Thursday 02/08/18

  1. In UK RETAIL NEWS TODAY, House of Fraser is in danger, Debenhams gets its credit rating downgraded and Next announces strong sales
  2. In VEHICLE-RELATED NEWS, VW unveils cracking results, Tesla targets profits and Didi considers buying bike-share start-up Ofo
  3. In OTHER NEWS, I bring you an amazing new bridge. For more details, read on…



So House of Fraser’s future looks shaky, Debenhams gets a ratings cut and Next benefits from summer sales…

House of Fraser on the brink of collapse (The Times, Deirdre Hipwell) shows how the venerable department store is close to collapse after Chinese investor, C Banner (which owns Hamleys) pulled out of a deal to save it after issuing a profit warning yesterday. The race is now on to find someone willing to take it on – and Mike Ashley’s Sports Direct and turnaround specialist Alteri are rumoured to be in the running. * SO WHAT? * If House of Fraser fails to find a saviour, it could become the biggest casualty on the UK high street since BHS and Woolworths. Roughly 17,000 staff work at HoF – 5,000 employed directly by it and the rest who work for the concessions. House of Horrors is currently trying to negotiate a company voluntary arrangement (CVA) to shut 31 of its 59 stores – and you’d think that any potential suitor would want to know the outcome of THAT before fully committing. Sports Direct currently owns an 11% stake in House of Fraser and is said to have offered to invest £50m either via a loan or equity injection. It sounds like Mike Ashley’s ragbag of investments in cr*p companies is on the verge of getting bigger. He already owns a decent stake in Debenhams – another pile of cr*p! As I keep saying, I believe that department stores are an anachronism and that they are in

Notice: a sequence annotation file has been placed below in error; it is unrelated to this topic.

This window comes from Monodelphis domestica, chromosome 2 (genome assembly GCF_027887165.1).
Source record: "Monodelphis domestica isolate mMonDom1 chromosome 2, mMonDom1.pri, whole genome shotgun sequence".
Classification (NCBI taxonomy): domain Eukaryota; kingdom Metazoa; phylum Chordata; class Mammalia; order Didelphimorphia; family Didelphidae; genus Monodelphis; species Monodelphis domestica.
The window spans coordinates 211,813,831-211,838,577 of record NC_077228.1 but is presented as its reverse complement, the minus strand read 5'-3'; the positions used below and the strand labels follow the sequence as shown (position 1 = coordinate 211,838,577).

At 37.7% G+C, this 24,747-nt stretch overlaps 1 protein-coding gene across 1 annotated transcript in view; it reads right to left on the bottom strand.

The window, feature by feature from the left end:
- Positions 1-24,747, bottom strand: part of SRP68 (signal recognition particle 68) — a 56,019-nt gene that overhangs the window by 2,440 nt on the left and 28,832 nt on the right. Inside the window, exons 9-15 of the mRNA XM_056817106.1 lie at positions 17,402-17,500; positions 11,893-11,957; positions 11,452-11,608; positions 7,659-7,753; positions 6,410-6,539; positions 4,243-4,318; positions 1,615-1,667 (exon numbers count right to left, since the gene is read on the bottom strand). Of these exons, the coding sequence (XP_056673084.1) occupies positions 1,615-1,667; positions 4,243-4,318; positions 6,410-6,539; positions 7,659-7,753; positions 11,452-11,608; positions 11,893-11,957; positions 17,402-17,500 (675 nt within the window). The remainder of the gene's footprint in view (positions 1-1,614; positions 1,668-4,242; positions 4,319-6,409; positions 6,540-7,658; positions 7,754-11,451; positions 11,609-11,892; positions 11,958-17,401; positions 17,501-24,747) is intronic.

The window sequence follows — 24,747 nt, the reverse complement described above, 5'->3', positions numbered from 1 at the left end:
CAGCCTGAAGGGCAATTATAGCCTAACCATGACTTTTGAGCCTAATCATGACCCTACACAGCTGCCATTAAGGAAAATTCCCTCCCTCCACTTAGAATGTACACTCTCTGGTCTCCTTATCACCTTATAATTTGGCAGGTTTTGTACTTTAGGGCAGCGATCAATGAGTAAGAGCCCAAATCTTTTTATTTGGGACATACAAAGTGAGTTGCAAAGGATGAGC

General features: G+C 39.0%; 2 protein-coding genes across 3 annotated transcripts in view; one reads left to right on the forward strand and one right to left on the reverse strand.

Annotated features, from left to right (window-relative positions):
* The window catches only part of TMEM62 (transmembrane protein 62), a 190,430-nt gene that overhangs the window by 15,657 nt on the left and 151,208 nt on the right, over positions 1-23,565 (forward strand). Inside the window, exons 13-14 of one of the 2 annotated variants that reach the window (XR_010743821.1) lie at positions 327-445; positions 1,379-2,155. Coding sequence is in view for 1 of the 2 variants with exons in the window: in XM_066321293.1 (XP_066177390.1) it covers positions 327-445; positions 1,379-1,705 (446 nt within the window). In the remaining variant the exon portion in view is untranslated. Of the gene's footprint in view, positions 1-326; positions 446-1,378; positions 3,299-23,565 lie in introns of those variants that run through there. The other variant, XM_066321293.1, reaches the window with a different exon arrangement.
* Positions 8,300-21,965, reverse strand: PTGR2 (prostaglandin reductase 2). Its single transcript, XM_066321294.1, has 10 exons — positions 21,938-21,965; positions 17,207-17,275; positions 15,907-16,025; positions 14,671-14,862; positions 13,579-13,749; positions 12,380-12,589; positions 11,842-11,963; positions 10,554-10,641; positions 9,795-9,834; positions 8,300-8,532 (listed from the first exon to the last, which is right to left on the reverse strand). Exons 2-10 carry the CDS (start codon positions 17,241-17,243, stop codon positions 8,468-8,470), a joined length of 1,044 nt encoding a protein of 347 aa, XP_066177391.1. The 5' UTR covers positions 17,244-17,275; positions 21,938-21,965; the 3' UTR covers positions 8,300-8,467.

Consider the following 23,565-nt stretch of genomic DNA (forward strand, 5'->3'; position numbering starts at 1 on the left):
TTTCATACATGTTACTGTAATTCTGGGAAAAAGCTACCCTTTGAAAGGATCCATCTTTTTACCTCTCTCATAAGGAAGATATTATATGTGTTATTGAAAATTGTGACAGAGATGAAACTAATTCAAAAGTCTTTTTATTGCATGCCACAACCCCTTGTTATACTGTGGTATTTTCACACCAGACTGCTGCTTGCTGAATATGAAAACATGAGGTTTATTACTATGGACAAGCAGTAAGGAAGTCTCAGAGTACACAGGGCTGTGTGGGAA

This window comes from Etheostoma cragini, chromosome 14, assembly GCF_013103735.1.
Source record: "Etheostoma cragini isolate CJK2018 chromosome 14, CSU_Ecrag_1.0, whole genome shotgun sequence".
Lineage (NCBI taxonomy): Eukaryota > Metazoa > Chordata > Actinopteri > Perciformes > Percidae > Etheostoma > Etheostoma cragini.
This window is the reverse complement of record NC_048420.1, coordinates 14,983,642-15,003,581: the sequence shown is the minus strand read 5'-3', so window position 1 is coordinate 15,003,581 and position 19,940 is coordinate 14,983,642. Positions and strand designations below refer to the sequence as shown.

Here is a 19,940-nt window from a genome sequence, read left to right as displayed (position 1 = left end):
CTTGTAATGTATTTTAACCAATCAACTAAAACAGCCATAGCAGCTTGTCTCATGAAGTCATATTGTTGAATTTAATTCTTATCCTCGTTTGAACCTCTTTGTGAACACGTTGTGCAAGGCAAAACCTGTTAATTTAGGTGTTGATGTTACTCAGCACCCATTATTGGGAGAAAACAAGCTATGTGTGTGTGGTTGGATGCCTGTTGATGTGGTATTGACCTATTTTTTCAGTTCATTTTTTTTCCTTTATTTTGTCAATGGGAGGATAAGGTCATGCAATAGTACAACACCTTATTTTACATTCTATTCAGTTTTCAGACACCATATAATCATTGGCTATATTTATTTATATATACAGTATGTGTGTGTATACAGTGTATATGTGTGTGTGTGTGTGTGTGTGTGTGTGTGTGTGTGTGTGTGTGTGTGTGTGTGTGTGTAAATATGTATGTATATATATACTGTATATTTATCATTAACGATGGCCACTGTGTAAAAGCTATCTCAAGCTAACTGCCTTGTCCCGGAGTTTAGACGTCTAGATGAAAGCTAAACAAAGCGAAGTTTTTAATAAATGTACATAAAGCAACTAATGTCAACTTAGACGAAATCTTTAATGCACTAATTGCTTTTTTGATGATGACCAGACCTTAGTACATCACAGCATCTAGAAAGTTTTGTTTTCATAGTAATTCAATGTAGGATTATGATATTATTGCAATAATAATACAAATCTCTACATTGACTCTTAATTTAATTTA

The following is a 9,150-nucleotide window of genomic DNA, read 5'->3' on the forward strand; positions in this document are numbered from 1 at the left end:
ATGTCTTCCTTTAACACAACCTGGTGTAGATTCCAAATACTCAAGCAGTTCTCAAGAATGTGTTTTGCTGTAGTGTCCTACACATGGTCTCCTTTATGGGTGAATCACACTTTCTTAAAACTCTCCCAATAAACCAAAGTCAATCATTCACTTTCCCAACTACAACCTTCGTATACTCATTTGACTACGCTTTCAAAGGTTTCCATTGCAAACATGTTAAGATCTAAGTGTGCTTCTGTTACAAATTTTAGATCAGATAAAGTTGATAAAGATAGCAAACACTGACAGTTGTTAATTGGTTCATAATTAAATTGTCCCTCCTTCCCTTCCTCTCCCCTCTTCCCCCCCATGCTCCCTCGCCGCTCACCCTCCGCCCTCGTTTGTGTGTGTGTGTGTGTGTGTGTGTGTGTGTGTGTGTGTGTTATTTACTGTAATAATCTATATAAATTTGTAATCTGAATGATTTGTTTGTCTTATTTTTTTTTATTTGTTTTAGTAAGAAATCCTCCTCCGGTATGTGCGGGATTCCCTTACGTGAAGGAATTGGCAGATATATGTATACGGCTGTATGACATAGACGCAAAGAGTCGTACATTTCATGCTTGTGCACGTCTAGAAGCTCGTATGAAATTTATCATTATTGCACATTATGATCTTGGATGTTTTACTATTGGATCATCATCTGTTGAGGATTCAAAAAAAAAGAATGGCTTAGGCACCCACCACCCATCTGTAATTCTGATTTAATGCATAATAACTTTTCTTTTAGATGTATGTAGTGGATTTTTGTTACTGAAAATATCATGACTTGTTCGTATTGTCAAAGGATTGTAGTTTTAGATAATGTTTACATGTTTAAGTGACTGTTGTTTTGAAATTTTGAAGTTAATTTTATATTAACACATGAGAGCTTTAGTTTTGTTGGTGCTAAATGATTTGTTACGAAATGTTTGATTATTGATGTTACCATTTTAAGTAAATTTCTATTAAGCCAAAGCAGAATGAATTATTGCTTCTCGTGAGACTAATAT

terminal decline. IMHO, they need to drastically repurpose, concentrate on providing an attractive and compelling retail experience as well as downsize or diversify in order to survive in the long term.

Talking of which, Ratings blow for Debenhams (Daily Telegraph, Ben Woods) shows that ratings agency Moody’s has downgraded the troubled department store chain from B1 to B2 following a slew of profit warnings as it has continued to suffer from sluggish consumer spending and tough competition. * SO WHAT? * Moody’s is hardly reinventing the wheel by downgrading this retailer, but it just puts even more pressure on a company that has been getting a kicking for quite some time. More evidence of what I was saying above in the HoF comment.

In Next swimwear and online sales make a splash amid retail gloom (Daily Telegraph, Jack Torrance) we see that the fashion retailer put in a better-than-expected sales performance, with the “highest summer products” like shorts, t-shirts and swimwear selling particularly strongly. Investors sold the shares yesterday, however, as the share price fell by 7.1% on disappointment that the company didn’t upgrade its full-year profit expectations. Chief exec Lord Wolfson said that retailer turmoil had helped Next to negotiate rent cuts of about 25% on leases that have come up for renewal – something that Greggs talked about a couple of days ago as well. * SO WHAT? * The fact that landlords are willing to make such big cuts in rent just shows how desperate they are getting to hang on to existing tenants. All retailers are complaining about high business rates, but nothing has been done about those just yet. You’d imagine that this would have to come next in order to stop our retail destinations from becoming ghost towns.



In vehicle-related news, VW has strong results, Tesla targets profitability and China’s Didi mulls an acquisition of Ofo…